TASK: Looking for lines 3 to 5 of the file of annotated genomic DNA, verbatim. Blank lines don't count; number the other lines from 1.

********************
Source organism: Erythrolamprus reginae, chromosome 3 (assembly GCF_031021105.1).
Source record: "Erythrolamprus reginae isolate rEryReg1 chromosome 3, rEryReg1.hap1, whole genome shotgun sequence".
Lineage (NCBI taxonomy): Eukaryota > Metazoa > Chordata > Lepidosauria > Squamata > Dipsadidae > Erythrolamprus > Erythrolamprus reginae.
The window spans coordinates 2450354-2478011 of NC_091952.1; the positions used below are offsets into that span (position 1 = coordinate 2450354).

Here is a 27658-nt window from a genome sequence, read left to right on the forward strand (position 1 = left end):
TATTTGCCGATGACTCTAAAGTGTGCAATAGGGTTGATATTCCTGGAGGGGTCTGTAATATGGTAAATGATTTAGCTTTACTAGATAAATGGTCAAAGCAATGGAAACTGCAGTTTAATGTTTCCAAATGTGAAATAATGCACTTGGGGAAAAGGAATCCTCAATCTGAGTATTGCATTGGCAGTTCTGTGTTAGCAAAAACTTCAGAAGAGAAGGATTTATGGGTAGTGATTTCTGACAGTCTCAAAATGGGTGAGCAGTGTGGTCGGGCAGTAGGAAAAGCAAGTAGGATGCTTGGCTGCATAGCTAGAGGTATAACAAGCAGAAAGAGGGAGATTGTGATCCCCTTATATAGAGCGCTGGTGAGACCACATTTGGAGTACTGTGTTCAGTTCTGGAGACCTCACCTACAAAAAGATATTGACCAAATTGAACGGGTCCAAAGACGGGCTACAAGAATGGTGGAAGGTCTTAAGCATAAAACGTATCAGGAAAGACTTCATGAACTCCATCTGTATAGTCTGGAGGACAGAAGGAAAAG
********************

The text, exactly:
Lineage (NCBI taxonomy): Eukaryota > Metazoa > Chordata > Lepidosauria > Squamata > Dipsadidae > Erythrolamprus > Erythrolamprus reginae.
The window spans coordinates 2450354-2478011 of NC_091952.1; the positions used below are offsets into that span (position 1 = coordinate 2450354).

Here is a 27658-nt window from a genome sequence, read left to right on the forward strand (position 1 = left end):